The breathless speed of this report reflects the bird’s-eye view: two types of slaves are oblivious to the commercial system that herds and works them. Blake’s punning repetitions join sites of the hemisphere’s most constrained workers. “Trades” and “trades” link Britain’s global interests (including the slave trade) with local (for example, textile) trades into which children “are sold.” The echoing pairs “ships” and “deep” and “ship loads” and “deep” also associate Britain’s commerce with the gruesome trade in human cargo. This concatenation of words and sounds performs textually what it exposes ideologically: the “clanking chains” of two kinds of slaves upon which the empire depends. Blake’s phrasing in the last two lines exploits the ambiguity of enjambment to make it sound as if “slaves in myriads in ship loads” are the ones “Rattling” their chains, whereas the “Universal Empire” itself turns out (also) to be rattling and groaning. The result suspends grammar, compressing “slaves” and “Empire” into a distressed entity. “Universal Empire” (mock inflated, in Blake’s capitals) represents the mass of people at labor. “Empire groans” performs no simple personification; it is a metonym that demystifies, by the sounds of people at toil or in chains, the imperial veneer.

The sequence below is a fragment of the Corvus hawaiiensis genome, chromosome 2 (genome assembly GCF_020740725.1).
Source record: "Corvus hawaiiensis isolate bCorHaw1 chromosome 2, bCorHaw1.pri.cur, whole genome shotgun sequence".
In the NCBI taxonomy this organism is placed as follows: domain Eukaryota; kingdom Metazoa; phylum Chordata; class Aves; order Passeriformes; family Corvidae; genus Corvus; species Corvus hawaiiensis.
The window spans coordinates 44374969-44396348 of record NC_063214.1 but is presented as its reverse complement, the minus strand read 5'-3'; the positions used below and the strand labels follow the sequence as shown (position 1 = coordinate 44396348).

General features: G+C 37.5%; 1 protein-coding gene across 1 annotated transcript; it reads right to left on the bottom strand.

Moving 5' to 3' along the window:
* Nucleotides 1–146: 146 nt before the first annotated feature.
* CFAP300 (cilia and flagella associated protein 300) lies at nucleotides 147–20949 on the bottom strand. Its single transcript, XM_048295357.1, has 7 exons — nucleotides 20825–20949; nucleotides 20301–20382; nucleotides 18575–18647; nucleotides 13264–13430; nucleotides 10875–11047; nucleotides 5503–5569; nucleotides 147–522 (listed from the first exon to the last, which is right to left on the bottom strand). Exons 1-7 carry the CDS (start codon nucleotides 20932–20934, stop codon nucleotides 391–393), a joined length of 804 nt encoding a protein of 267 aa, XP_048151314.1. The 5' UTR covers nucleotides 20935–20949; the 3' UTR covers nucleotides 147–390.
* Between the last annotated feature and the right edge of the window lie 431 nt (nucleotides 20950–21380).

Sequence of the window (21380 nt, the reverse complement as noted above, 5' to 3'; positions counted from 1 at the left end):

The passage is noteworthy for plotting a new kind of imperial dominance: 1) securing materials and markets abroad; 2) industrializing the metropole; 3) accelerating the slave trade to meet industrial demand. The commercial and enforcement ships are “builded laborious,” a reminder of anonymous labor; their builder, “he,” “Urizen,” personifies technocratic ownership. In a Blakean inversion of figures, ships “swim the deep” while humans become lifeless; the ocean and its “deep” in Blake allude at times to the slave trade.  On “free” English soil, laborers must, because of hunger and inadequate wages (“dire necessity”), work nonstop in mills that induce, then supply, new markets. Characteristically, Blake suggests that mill workers are susceptible to jejune religious instruction; he figures the child workers in the form of specters, not only because they are thin, but also because their grim lives seek consolation (“they took the spectre form in … despair” [italics mine]). In Blake’s witness, an accelerating trade in slaves is now the consequence of factory demand for raw materials (“And slaves in myriads in ship loads” [italics mine]). Breathless “stories” such as this set Blakean voices against imperial myth: the speaker perceives, and deconstructs, a terrible complex.For a different analysis of Blake’s storytelling as deconstructive—as undoing or “consuming” its own narrativity through temporal instability—see Cooper.